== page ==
3. dakinikat says:

    and Bobby Jindal once again proves what he’s good at: Lies and Hypocrisy!!!

    Bobby Jindal: President Obama’s higher ed program will hurt low income, minority students

  4. NW Luna says:

    Had an uneasy night with vague dreams about smothering in mud…. The N Fork Stilly mudslide covered a minor rural highway that I and many others drive on fairly often in the summer to get to hiking and climbing areas in the mountains. The only good news is that the debris dam breakup doesn’t look catastrophic.

    In a news conference Monday morning, emergency officials said they were working off a “soft list” of 108 people who are unaccounted for, though they said the number of actual victims will likely be much lower. ….

    “It’s much worse than everyone’s been saying,” said the firefighter, who did not want to be named. “The slide is about a mile wide. Entire neighborhoods are just gone. When the slide hit the river, it was like a tsunami.”

    By noon on Sunday, the dammed-up Stillaguamish River was starting to break through a hole in the mile-wide mud wall near Oso, releasing some flow downstream. But officials said that was not a cause for alarm.

    “It’s not flowing at a rate that causes concern. There is water coming through. They don’t feel it is going to be a catastrophic burst,” said Shari Ireton, spokeswoman for the Snohomish County Sheriff’s Office. Even if the water breaches the blockage, it is unlikely to cause major flooding downstream, said Brent Bower, a hydrologist with the National Weather Service.

    • dakinikat says:

      Wow. That does not sound good. I am going to call Dr daughter tonight.

      • NW Luna says:

        Dak, I beieve Dr. daughter is out of danger. Mount Vernon is far enough away from where this mudslide occurred., and in a different drainage system entirely.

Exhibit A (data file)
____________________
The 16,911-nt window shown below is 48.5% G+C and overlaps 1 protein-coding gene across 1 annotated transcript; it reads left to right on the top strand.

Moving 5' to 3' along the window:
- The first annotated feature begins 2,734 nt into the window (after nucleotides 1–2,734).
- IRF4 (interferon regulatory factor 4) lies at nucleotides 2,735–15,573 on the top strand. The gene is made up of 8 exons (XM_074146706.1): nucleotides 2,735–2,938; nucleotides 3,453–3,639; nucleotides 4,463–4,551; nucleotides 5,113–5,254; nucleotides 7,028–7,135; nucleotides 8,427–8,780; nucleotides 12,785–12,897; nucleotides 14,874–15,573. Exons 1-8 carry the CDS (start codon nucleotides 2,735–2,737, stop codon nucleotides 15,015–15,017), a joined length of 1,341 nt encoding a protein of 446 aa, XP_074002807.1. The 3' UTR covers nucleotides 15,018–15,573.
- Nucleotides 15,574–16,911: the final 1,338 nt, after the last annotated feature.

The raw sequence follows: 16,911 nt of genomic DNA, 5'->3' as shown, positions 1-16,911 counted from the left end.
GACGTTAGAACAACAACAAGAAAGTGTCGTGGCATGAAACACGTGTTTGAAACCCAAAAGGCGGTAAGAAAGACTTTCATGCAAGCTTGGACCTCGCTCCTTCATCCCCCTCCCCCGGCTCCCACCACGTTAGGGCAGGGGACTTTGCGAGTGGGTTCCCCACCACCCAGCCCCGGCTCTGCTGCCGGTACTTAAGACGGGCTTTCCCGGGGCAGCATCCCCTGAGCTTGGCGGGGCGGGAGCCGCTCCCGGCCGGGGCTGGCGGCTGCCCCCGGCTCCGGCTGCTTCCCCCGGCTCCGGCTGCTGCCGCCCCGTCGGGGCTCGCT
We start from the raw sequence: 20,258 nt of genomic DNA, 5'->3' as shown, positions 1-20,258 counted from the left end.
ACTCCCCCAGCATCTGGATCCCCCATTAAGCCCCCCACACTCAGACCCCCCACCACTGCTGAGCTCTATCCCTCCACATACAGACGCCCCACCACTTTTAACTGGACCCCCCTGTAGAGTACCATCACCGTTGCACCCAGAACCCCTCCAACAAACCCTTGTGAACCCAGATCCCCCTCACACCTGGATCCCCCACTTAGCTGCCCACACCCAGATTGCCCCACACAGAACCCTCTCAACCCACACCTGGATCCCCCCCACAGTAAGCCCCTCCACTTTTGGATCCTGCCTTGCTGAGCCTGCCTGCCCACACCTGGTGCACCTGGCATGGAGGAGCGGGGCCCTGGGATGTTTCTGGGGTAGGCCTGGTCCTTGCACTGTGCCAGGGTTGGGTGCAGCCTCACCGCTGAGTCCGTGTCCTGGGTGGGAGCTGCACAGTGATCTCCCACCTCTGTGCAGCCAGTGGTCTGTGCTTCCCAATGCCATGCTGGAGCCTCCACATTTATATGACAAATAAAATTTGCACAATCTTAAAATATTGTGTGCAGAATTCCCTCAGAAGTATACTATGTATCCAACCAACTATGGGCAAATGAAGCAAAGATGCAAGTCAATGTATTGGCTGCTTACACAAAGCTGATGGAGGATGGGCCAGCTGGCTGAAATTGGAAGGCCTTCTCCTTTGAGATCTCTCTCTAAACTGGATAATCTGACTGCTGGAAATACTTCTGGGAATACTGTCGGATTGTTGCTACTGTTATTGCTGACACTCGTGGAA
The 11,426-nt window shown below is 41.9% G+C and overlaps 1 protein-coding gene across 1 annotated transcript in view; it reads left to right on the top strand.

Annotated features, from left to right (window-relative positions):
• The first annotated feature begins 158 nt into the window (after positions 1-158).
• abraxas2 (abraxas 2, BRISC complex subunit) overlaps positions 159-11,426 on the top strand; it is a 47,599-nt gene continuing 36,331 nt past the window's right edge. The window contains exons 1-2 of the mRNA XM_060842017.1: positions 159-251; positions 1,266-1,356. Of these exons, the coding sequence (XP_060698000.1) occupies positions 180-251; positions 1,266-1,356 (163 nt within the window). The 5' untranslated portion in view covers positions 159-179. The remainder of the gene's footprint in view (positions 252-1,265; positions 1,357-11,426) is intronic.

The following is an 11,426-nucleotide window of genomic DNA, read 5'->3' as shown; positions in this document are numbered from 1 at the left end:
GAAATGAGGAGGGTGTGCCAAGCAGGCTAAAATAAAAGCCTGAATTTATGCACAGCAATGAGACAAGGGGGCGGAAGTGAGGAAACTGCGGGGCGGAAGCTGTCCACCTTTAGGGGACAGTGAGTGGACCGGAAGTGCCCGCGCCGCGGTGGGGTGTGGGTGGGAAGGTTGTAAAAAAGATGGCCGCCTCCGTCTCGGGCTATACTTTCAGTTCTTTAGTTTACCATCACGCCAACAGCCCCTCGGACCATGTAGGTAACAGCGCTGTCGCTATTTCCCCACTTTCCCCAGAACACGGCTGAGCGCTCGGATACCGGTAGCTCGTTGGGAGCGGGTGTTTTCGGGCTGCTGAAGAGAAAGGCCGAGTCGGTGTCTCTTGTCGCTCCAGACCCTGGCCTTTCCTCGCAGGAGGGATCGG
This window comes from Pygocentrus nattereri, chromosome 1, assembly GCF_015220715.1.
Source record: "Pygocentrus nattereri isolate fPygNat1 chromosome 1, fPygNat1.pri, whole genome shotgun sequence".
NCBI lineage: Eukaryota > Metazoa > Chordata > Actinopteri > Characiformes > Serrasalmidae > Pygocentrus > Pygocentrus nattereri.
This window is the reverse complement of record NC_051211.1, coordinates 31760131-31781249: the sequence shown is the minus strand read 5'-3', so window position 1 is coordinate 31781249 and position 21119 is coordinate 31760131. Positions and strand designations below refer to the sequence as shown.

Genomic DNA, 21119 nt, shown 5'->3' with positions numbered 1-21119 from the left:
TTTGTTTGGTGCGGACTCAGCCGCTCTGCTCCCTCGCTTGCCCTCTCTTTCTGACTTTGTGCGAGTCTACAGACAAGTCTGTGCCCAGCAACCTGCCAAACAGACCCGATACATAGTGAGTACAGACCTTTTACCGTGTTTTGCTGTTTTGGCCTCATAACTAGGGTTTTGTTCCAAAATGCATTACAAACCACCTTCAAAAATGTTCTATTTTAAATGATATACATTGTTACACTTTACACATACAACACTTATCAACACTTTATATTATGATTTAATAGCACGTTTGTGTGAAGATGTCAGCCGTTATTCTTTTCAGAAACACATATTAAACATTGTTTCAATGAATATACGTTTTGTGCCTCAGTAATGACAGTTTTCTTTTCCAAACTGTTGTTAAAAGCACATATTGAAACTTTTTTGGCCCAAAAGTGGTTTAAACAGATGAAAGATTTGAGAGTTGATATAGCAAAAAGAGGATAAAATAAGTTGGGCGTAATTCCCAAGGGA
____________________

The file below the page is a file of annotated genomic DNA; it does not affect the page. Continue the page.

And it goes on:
The Stilly flows into the Puget Sound just south of Stanwood, which is just at Hwy 532 on a map. Mt. Vernon is next to the Skagit River. The watersheds are separated by high hills/ridges.

        • dakinikat says:

          I was wondering if her hospital was getting any overflow. BTW, my son in law will be in Seattle in a few weeks to start his fellowship in radiology at the UW med center.

          • NW Luna says:

            I know they airlifted several patients to Harborview in Seattle, which is our top trauma center. Certainly the local hospitals would be getting the less seriously injured people.

            Your s-i-l probably be at the UW Medical Center, main campus. It’s a great place to do a fellowship. What area of radiology? Although in the clinic I practice in now I don’t have much call for ordering scans other than brain and spinal MRIs. There’s some neat research going on in all areas.

          • dakinikat says:

            I am not sure of his research interests ATM. My daughter loves surgery and patients. He wants to teach and do research in that field but not sure what specific area.

    • RalphB says:

      It’s a real disaster. I really hope casualties are a minimum.

    • bostonboomer says:

      I saw some video tonight on the Weather Channel and it looked horrible.

    • Fannie says:

      If that damn breaks I hope people down of it have been packing it up and out of there.

    • NW Luna says:

      An even scarier landslide is the Hope Slide in southern British Columbia, which is just off what is now a major highway. It occurred in 1965, covered 1.9 miles in width to a depth of over 250 ft. It was in a very rural area (then), and amazingly only 4 people died. But I really hate driving by it!

  5. RalphB says:

    Teh Megan, Matt, And Ezra Show

    Damn, this is funny.

  6. dakinikat says:

    Chief Justice Roberts Used Slavery-Era Principles To Gut The Voting Rights Act

    It shouldn’t come as a surprise to discover a conservative Chief Justice reaching all the way back to the days of Dred Scott for his justification to gut voting rights, particularly in the states where protections are most needed.

    Of all the legacies George W. Bush left the country with, his court appointments may be the ones that undo us all.

  7. dakinikat says:

    Study: Oil from Deepwater Horizon oil spill (4M barrels) caused deformities in fish